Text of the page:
The Slovenia Times

Farmers Bracing Themselves for Lifting of Milk Quotas


First introduced in 1984 at a time when the EU's milk production far outstripped demand, the milk quota regime was fully implemented in Slovenia in 2005/2006.

As the quota system ends, milk producers will be able to sign contracts directly with foreign dairies, while dairies will be free to purchase milk directly from producers outside Slovenia.

So far, Slovenian milk producers could only sell milk to a company registered in the country.

The Ministry of Agriculture, Forestry and Food has said it is aware that the elimination of quotas could cause instability in the milk sector, but expects no mayor crisis.

Minister Dejan Židan believes the change should encourage dairies to look for new markets such as the Chinese, and promote locally produced food.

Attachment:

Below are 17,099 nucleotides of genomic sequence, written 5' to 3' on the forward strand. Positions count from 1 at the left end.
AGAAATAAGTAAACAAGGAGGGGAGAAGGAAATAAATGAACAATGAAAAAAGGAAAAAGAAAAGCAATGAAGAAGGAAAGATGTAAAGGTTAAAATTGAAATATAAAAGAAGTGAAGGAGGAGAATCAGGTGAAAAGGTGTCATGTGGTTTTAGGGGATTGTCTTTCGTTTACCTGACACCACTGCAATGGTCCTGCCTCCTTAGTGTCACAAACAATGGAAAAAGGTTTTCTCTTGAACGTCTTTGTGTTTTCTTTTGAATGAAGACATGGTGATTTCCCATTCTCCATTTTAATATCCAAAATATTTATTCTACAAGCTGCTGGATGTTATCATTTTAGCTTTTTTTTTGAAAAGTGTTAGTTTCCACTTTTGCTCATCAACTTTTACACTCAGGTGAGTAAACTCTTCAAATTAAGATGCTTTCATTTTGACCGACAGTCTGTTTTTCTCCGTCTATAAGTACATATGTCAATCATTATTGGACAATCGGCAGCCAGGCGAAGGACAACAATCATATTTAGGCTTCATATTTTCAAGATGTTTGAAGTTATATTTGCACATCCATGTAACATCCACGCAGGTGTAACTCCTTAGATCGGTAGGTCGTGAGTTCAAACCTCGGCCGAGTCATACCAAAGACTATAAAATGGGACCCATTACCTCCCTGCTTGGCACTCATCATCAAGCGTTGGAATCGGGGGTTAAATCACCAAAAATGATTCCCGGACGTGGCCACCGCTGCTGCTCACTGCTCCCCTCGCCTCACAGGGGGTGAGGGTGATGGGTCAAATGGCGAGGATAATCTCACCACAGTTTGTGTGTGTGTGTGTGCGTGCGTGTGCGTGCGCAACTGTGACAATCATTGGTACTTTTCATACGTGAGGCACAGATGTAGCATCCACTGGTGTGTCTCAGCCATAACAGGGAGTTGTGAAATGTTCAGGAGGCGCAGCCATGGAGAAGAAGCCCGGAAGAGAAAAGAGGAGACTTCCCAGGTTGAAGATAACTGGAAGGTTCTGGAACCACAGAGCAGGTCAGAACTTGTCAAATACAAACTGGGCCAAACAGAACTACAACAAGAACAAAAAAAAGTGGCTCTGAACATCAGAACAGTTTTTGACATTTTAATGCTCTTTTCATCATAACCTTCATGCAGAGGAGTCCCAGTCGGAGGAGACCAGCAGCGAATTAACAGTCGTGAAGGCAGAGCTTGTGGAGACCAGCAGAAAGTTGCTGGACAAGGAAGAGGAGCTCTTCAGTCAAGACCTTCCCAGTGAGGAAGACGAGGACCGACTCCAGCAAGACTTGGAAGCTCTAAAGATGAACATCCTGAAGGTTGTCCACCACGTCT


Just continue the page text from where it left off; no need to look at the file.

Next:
Farmers meanwhile believe that in order to survive, stakeholders in the milk chain will have to cooperate more closely, while the Chamber of Agriculture and Forestry of Slovenia (KGZS) expects farmers to look for specific niches and focus on for example organic milk, GMO-free milk, or milk processing.

Milk production is one of the key sectors of the Slovenian agriculture. The country annually produces some 500 million litres of milk. About a third is transported to Italy, Austria and in recent years also to Croatia, data from the KGZS shows.


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